A retrospective comparative study.
To provide an ideal correction angle of lumbar lordosis (LL) in degenerative flat back deformity.
Overview of Literature
The degree of correction in degenerative flat back in relation to pelvic incidence (PI) remains controversial.
Forty-nine patients with flat back deformity who underwent corrective surgery were enrolled. Posterior-anterior-posterior sequential operation was performed. Mean age and mean follow-up period was 65.6 years and 24.2 months, respectively. We divided the patients into two groups based on immediate postoperative radiographs-optimal correction (OC) group (PI-9°≤LL
Patients in OC group had significantly less correction loss and maintained normal sagittal alignment (sagittal vertical axis<5 cm), as compared to patients in UC group (p<0.05). LL of low PI group significantly maintained within 9° better than high PI group (p<0.05). Oswestry disability index (ODI) significantly decreased at last follow-up, as compared to preoperative state. However, there was no significant difference in last follow-up ODI between the groups.
In flat back deformity, correction of LL to within 9° of PI will result in better sagittal balance. Thus, we recommend sufficient LL to prevent correction loss, especially in patients with high PI.
Flat back deformity; Lumbar lordosis; Pelvic incidence
To evaluate the radiological and clinical results of three different methods in the deformity correction of a degenerative flat back.
Overview of Literature
There are no comparative studies about different procedures in the treatment of degenerative flat back.
Sixty-four patients who consecutively underwent corrective surgery for degenerative flat back were reviewed. The operations were performed by three different methods: posterior-only (group P, n=20), one-stage anterior-posterior (group AP, n=12), and two-stage anterior-posterior with iliac screw fixation (group AP-I, n=32). Medical and surgical complications were examined and radiological and clinical results were compared.
The majority of medical and surgical complications were found in group AP (5/12) and group P (7/20). The sagittal vertical axes were within normal range immediately postoperatively in all groups, but only group AP-I showed normal sagittal alignment at the final follow-up. Postoperative lumbar lordosis was also significantly higher in group AP-I than in group P or group AP and the finding did not change through the last follow-up. The Oswestry disability index was significantly lower in groups AP and AP-I than in group P at the final follow-up. Meanwhile, the operating time was the longest in group AP-I, and total amount of blood loss was larger in group AP-I and group AP than in group P.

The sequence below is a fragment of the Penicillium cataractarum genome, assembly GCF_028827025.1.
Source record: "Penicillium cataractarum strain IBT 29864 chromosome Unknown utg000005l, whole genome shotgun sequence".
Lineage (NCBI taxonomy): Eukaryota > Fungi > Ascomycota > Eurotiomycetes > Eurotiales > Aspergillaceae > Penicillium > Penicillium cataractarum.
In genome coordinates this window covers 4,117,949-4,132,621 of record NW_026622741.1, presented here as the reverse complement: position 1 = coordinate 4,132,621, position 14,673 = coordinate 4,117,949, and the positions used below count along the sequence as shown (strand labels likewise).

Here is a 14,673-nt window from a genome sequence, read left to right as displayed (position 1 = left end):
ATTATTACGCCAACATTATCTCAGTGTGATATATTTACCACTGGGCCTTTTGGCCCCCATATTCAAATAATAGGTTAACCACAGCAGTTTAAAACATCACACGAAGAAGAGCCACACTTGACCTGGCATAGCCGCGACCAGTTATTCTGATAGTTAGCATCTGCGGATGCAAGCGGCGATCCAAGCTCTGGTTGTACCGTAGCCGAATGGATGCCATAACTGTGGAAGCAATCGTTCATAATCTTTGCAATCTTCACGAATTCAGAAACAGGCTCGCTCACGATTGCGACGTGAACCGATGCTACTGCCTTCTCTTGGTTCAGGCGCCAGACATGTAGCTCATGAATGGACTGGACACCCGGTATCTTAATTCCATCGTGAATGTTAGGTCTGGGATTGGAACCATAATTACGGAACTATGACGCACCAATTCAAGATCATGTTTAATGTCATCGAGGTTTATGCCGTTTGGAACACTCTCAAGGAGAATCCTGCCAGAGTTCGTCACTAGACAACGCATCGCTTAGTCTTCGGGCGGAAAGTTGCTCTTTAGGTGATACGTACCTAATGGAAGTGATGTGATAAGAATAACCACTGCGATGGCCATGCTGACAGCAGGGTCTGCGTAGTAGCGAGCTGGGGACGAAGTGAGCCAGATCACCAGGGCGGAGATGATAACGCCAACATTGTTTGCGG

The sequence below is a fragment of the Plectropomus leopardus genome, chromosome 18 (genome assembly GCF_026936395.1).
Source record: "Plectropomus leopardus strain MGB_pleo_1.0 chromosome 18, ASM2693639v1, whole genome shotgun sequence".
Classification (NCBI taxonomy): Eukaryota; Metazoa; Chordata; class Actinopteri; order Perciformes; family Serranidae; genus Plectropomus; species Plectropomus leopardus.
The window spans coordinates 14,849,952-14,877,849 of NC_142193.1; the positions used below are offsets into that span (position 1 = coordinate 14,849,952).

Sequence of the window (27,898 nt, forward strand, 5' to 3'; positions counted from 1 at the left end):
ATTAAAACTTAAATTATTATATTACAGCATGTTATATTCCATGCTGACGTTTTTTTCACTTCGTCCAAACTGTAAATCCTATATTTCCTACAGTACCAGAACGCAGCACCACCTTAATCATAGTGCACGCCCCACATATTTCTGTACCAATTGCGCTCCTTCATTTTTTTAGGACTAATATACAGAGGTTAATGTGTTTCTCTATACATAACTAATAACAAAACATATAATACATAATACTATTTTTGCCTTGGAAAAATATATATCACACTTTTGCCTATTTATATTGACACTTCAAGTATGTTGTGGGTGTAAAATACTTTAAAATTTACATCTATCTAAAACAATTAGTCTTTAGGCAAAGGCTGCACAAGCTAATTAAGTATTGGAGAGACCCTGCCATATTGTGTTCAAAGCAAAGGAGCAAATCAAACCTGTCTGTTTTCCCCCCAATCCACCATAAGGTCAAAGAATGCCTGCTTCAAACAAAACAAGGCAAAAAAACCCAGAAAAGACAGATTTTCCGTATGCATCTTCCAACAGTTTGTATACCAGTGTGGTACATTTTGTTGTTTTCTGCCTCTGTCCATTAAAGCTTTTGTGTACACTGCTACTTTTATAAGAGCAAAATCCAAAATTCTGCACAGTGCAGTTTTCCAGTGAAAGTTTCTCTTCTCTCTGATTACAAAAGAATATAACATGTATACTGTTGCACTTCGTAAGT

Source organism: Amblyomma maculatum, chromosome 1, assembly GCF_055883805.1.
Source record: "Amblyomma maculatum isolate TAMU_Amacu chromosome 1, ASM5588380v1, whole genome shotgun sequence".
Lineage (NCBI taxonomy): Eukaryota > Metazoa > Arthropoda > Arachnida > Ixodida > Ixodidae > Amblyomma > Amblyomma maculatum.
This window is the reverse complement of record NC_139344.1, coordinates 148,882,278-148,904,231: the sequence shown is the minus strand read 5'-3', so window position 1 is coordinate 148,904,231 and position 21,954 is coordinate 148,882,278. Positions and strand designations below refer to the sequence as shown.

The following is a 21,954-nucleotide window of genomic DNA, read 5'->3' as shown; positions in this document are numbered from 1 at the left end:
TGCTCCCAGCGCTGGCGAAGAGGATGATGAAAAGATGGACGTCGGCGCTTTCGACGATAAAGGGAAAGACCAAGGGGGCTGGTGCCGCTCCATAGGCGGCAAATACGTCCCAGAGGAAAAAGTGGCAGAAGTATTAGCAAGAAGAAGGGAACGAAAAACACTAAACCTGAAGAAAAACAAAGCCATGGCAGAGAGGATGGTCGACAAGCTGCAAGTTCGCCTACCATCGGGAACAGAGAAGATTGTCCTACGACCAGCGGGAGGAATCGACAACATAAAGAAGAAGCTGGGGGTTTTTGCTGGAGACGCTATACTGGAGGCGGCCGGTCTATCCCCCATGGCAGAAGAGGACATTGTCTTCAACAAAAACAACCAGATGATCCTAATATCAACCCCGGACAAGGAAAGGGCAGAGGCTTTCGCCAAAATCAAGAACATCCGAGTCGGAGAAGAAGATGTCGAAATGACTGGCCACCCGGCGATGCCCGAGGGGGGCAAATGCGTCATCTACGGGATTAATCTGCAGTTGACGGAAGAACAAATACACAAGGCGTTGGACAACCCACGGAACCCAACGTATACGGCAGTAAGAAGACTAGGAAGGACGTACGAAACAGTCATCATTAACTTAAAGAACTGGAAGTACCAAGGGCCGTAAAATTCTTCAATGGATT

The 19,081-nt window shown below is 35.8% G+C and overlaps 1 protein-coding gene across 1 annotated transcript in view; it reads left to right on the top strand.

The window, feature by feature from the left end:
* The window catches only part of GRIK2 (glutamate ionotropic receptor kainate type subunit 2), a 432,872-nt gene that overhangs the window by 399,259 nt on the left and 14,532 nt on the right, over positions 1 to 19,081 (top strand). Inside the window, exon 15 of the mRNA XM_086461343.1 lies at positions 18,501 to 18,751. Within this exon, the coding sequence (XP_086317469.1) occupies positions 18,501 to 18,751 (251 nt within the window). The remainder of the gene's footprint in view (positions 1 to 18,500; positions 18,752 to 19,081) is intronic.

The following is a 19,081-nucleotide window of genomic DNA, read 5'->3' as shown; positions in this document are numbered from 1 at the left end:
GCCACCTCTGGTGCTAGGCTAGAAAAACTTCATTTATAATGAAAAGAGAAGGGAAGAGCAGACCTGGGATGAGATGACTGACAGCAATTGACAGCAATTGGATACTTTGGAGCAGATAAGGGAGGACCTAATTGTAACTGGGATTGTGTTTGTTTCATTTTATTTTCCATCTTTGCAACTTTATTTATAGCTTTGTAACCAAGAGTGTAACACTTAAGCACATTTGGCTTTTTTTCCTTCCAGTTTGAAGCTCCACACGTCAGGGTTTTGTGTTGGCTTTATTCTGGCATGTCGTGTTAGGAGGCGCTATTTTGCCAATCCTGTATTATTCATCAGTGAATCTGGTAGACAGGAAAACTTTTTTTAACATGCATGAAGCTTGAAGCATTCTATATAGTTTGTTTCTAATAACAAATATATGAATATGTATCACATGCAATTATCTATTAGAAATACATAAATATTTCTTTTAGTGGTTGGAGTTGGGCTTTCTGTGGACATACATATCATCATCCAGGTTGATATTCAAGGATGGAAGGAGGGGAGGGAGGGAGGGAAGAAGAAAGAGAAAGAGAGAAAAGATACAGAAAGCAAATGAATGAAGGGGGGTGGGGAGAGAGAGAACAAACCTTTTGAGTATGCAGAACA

Anterior-posterior correction showed better clinical results than posterior-only correction. Two-staged anterior-posterior correction with iliac screw fixation showed better radiological results than posterior-only or one-staged anterior-posterior correction. Two-staged anterior-posterior correction with iliac screw fixation also showed a lower complication rate than one-staged anterior-posterior correction.
Lumbar vertebrae; Kyphosis; Surgical procedures; Treatment outcome
This is a prospective, randomized, controlled study designed and conducted over 10 years from 2002 to 2012.
The study aimed to monitor the effect of suction drains (SD) on the incidence of epidural fibrosis (EF) and to test, if the use of SD alone, SD with local steroids application, SD combined with fat grafts and local steroids application, or SD combined with fat grafts and without local steroids application, would improve outcome.
Overview of Literature
EF contributes to significant unsatisfactory failed-back syndrome. Efforts have been tried to reduce postoperative EF, but none were ideal.